When Monica Tellez was released from jail this week, the 38-year-old mother of two was eager to enter an addiction-treatment program offered by a state public health office in Albuquerque.
But Tellez was disappointed to learn that a Suboxone program at the Stanford Public Health Office, which targets jail inmates addicted to heroin, stopped accepting new patients on July 1.
The problem? The program’s coordinator, who was hired in May and slated to start work July 1, the start of the state’s fiscal year, still hadn’t received a contract from the New Mexico Department of Health.
“It has been frustrating,” Tellez said Friday outside the Central New Mexico Treatment Center, where she receives a low dose of methadone each day while she seeks enrollment in another Suboxone program. Tellez was released Tuesday from the Bernalillo County jail and is scheduled for trial Aug. 15 on a felony drug possession charge.
“I don’t want to be addicted to anything,” said Tellez, who first began using heroin about two years ago. “It has been a continuous runaround just to try to come clean.”
Suboxone is a brand-name drug used to treat people addicted to heroin and other opiates. Suboxone blocks the agonizing withdrawal symptoms that discourage addicts from kicking a drug habit.
Dr. Sandra Penn, one of two physicians at the Stanford Public Health Office, said the clinic stopped accepting new patients after the former Suboxone coordinator left when her contract expired June 30.
Bernie Lieving, a former harm reduction program manager for the state Department of Health, was scheduled to fill the post July 1. But Lieving’s contract has remained unsigned, leaving the post unfilled, she said Friday.
Penn said she has received no word from the department about the status of the contract. Lieving could not be reached for comment this week.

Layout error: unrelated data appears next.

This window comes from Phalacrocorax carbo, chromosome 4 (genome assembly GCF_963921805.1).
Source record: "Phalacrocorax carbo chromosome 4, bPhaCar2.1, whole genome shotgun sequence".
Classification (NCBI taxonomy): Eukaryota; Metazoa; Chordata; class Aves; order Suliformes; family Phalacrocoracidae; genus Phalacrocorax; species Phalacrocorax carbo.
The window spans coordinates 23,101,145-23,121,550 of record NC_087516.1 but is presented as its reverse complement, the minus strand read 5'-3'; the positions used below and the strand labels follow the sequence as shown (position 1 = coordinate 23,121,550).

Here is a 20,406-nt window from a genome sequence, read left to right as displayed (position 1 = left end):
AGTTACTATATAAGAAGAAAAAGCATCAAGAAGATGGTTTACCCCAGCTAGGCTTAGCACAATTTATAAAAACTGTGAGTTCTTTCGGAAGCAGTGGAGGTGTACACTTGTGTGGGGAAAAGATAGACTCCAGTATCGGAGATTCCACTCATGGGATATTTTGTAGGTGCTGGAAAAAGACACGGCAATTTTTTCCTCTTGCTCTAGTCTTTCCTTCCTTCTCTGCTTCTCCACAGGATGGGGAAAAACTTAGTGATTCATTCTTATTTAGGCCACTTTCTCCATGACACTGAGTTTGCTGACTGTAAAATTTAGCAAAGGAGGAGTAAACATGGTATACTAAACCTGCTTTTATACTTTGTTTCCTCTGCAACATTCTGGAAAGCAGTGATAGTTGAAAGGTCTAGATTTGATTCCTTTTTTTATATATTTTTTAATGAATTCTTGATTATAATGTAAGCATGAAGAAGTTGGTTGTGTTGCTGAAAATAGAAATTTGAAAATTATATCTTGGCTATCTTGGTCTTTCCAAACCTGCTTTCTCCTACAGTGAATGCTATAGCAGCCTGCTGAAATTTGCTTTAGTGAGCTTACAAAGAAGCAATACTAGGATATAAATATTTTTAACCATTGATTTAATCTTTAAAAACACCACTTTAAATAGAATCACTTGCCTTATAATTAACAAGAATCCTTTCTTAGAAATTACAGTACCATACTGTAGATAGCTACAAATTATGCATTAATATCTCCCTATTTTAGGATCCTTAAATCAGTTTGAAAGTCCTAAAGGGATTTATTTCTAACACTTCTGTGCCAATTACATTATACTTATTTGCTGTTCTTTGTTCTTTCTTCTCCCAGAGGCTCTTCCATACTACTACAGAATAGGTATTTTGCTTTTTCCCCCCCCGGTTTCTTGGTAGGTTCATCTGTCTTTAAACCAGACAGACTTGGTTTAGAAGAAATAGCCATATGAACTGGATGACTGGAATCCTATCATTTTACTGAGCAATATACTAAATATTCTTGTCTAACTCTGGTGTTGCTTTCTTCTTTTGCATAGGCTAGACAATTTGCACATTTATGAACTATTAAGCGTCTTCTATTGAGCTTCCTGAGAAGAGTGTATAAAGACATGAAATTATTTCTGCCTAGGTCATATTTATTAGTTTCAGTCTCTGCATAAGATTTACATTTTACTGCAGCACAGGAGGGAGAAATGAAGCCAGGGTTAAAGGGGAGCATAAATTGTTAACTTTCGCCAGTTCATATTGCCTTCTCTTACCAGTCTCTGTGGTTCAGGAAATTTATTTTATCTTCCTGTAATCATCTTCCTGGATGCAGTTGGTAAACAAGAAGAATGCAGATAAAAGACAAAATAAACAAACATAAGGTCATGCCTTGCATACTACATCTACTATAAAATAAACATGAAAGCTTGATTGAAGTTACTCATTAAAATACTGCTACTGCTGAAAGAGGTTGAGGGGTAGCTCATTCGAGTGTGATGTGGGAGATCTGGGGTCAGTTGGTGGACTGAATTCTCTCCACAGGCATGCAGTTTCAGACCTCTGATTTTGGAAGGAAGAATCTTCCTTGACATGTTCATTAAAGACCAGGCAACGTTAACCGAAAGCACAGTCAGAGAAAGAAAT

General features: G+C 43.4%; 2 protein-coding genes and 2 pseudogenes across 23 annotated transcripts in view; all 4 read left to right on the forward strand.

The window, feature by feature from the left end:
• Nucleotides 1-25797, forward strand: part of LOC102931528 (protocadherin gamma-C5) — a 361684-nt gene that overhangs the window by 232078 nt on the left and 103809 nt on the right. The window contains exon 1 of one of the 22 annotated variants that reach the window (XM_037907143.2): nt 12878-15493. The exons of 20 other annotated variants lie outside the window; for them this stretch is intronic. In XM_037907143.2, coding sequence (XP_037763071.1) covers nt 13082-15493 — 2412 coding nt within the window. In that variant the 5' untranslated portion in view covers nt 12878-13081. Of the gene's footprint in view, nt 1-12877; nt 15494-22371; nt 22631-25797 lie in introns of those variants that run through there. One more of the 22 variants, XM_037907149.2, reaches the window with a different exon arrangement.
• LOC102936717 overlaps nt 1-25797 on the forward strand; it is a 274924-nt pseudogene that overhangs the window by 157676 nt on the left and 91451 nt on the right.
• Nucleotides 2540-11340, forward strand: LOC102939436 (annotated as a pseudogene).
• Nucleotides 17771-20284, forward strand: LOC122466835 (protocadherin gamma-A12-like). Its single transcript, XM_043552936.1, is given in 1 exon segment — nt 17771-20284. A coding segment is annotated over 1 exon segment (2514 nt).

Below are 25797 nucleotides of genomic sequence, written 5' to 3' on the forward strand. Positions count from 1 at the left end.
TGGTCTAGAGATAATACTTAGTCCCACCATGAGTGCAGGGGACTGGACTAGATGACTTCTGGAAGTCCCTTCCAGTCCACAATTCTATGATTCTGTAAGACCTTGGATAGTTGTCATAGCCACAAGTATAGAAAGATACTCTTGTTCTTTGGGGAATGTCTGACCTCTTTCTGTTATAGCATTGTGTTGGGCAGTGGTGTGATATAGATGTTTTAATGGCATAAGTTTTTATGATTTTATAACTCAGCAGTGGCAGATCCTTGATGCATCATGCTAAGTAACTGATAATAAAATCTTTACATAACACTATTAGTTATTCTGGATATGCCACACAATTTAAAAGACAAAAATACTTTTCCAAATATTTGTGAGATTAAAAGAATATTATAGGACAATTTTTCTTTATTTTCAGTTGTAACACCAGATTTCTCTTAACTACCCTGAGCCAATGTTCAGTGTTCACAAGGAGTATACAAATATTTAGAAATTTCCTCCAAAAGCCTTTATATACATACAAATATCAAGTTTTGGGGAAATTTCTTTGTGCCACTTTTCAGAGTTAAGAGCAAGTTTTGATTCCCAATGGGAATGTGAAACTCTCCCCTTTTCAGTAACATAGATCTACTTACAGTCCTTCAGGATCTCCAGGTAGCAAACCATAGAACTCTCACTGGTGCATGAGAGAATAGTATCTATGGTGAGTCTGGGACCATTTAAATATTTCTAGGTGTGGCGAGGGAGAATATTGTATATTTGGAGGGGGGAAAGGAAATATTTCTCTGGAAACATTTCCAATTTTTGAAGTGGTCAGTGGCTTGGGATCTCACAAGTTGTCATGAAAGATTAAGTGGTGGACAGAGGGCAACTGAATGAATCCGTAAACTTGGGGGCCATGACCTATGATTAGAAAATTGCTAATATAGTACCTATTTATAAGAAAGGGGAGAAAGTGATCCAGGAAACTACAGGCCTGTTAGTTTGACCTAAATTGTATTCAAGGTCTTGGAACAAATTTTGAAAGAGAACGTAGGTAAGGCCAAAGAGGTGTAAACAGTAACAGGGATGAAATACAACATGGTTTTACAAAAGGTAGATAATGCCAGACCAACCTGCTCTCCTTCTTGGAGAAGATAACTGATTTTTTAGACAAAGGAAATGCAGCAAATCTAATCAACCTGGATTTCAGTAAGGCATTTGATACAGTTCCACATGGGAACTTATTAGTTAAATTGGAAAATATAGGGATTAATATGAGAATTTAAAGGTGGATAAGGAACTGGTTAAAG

The Stanford clinic operates the state’s only Suboxone program targeting jail inmates, Penn said. The program is intended to prevent inmates from returning to heroin use by providing them with Suboxone prescriptions before their release from jail. The program enrolled 10 to 20 new inmates a week, she estimated.
Health Secretary Catherine Torres said this week that she and her staff were working through hundreds of contracts and planned to have them signed and returned to contractors soon.
The department completed negotiations with contractors in May, Torres said. “Everyone that was presented a contract will be signed,” she said.
Torres said she is the only department official authorized to sign contracts because two deputy secretary posts remain unfilled. The agency is in the process of filling both posts, she said.
Jim Green, administrative services director, said Lieving’s contract posed difficulties because he had previously worked for the department. That means a form must be completed changing his status from a state employee to a contractor.